If the BJP/Congress have been offended by Prashant Bhushan’s tweet, it could only be because they have interpreted his tweet offensively.
if you don’t force designers to follow best practices when making an infographic, you’ll be setting a lower bar that will soon turn around and assault you with all kinds of charts conceived to hide what the numbers are really saying.
By Anuj Srivas and Vasudevan Mukunth What’s the deal with everyone getting worried about artificial intelligence? It’s all the Silicon Valley elite seem willing to be apprehensive about, and Oxford philosopher Nick Bostrom seems to be the patron saint along with his book Superintelligence: Paths, Dangers, Strategies (2014). Even if Big Data seems like it could catalyze things, they could be overestimating AI’s advent. But thanks to Google’s espied breed of driverless cars, conversations on regulation are already afoot. This is the sort of subject that could benefit from its tech being better… Read More
Quantum mechanics can sometimes be very hard to understand, so much so that even thinking about it becomes difficult. This could be because its foundations lay in the action-centric depiction of reality that slowly rejected its origins and assumed a thought-centric one garb. In his 1925 paper on the topic, physicist Werner Heisenberg used only observable quantities to denote physical phenomena. He also pulled up Niels Bohr in that great paper, saying, “It is well known that the formal rules which are used [in Bohr’s 1913 quantum theory] for calculating observable quantities such as… Read More
Today, I bought The Last Temptation by Nikos Kazantzakis. When I handed the Rs. 450 it cost over at the counter, it was a significant moment for me because for the last three years, after my reading habit had fallen off but before I had realized that it had, I was rejecting books that “wouldn’t appeal to the man I wanted to become”. I wouldn’t read books that had strong religious elements (because I wanted to be an atheist), that hadn’t good reviews (because I wanted to spend time “well”), that attended… Read More
This blog post first appeared, as written by me, on The Copernican science blog on December 30, 2012. — Seriously, shame on me for not noticing the release of a product named Correlate until December 2012. Correlate by Google was released in May last year and is a tool to see how two different search trends have panned out over a period of time. But instead of letting you pick out searches and compare them, Correlate saves a bit of time by letting you choose one trend and then automatically picks out… Read More
This blog post first appeared, as written by me, on The Copernican science blog on December 20, 2012. — It all starts with Zipf’s law. Ever heard of it? It’s a devious little thing, especially when you apply it to languages. Zipf’s law states that the chances of finding a word of a language in all the texts written in that language are inversely proportional to the word’s rank in the frequency table. In other words, this means that the chances of finding the most frequent word is twice as much as… Read More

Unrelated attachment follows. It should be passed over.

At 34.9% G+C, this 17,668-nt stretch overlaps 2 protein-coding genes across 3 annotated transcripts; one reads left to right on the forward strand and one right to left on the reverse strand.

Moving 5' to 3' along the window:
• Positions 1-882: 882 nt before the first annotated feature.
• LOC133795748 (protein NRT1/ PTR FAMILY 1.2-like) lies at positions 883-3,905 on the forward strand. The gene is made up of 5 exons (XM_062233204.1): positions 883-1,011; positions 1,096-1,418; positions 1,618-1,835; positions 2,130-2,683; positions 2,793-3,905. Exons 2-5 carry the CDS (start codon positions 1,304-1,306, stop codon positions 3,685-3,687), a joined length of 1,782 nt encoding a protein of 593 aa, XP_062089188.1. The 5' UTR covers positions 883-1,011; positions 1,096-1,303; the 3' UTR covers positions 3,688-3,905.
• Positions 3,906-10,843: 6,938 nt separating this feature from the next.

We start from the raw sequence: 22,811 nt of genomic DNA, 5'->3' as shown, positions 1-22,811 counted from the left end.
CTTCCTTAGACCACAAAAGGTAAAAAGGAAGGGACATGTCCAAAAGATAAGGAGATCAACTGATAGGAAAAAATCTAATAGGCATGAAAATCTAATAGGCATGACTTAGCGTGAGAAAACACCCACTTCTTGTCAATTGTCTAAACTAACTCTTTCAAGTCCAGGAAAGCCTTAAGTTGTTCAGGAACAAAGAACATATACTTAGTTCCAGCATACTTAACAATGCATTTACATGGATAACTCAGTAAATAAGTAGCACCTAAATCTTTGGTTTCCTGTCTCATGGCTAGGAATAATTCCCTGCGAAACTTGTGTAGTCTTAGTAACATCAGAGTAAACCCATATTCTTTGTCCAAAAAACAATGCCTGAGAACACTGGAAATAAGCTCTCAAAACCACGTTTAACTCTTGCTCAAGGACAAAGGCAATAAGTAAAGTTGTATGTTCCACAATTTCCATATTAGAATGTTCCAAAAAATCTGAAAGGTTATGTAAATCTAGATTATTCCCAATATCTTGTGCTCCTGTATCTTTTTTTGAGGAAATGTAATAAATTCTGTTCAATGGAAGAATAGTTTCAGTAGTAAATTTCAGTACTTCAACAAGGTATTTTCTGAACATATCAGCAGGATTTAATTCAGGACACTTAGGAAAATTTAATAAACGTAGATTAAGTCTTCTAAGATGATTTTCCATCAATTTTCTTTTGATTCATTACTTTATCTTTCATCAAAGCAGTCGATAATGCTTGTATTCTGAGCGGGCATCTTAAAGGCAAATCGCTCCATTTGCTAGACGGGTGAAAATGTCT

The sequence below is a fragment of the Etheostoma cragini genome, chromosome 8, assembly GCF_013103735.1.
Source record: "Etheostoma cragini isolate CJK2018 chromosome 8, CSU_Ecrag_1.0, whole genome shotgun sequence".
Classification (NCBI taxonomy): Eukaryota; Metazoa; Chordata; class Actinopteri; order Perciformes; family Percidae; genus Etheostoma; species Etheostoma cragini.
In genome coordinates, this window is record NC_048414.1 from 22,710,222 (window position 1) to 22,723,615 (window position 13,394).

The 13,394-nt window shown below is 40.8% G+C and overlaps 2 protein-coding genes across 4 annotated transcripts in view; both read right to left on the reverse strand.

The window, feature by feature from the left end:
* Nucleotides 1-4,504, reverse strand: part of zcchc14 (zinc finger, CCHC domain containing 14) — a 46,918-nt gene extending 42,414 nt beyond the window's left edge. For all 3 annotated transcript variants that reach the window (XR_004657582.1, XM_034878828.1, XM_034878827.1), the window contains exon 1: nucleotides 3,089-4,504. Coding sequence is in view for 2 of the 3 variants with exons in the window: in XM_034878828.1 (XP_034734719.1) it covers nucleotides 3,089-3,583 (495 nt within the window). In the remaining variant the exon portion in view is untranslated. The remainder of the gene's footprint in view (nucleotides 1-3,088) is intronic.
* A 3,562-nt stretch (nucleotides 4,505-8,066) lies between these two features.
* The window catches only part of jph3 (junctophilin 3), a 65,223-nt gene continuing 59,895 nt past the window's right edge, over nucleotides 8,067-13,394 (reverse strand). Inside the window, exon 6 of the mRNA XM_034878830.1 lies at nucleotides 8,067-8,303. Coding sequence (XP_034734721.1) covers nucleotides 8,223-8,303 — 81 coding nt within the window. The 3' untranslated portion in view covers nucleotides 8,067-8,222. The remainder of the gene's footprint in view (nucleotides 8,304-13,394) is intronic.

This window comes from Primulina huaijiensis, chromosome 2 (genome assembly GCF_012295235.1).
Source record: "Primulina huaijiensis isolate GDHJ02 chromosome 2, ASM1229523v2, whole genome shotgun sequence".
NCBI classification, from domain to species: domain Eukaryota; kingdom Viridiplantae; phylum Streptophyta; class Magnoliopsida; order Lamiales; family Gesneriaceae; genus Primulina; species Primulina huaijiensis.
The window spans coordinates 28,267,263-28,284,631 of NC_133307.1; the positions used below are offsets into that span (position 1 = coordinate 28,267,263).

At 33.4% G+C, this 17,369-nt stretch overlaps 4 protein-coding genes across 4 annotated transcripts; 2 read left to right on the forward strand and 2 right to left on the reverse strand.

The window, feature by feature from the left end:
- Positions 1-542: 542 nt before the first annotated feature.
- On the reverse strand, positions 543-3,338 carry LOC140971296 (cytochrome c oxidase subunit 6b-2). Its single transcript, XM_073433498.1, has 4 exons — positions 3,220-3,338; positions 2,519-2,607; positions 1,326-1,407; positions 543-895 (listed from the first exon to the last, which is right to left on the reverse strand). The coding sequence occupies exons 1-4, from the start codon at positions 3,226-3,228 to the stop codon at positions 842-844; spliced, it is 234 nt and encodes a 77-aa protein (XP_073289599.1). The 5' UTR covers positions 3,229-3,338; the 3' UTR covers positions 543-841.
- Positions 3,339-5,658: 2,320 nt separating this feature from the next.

Let’s say there are two people talking: X and Y. X has three kinds of knowledge: Basic, Pertinent, Abstracted. Y has only two kinds of knowledge: Basic, Pertinent. S1: If Y argues that X’s knowledge of the abstracted does not qualify him to be more knowledgeable than Y on qualitative terms because it is not useful knowledge, S2: If X argues that Y’s lack of knowledge of the abstracted qualifies X to be regarded as qualitatively more knowledgeable than Y, and refutes Y by claiming Y cannot judge the usefulness of knowledge… Read More
Q: Are truths simply objective reasons whose truth-values may or may not be verifiable? A: This question seems to possess a native paradox, but that simply arises from a logical error in the semantics: we can’t address unverifiable statements as “truths”. Instead, they are logically contingent statements. Even so: As Wittgenstein says in the preface of his Tractatus Logico-Philosophicus, “In order to draw a limit of thinking, we should have to think both sides of this limit.” Similarly, in order to establish the objectivity of a statement, its subjectivity must be conclusively… Read More
On February 20, Monday, Chennai was blanketed with a heavy fog that appeared out of nowhere during its early hours. Visibility was reduced to some 20 metres and the sun was completely blocked out. I’m inclined to blame global warming for this occurrence, although I don’t know how I could go about proving my point. It definitely wasn’t a smog because it didn’t look polluted; moreover, if it had been a smog, it should have appeared earlier, too, especially during the post-monsoon and winter seasons. That’s not my point. My point here… Read More
Superman is not a superhero. He’s a normal-sized Kryptonian who, lucky for him, found the planet Earth whose inhabitants’ physical powers were inferior to his, whose inhabitants’ physical powers were proportionate to the problems they had caused on their home planet. Was Superman a superhero on Krypton? He couldn’t have been because in order to have been, the difference between his physical powers and those of his Kryptonian peers would have had to be the same as the difference between his physical powers and that of his Earth-bound peers. And that’s not… Read More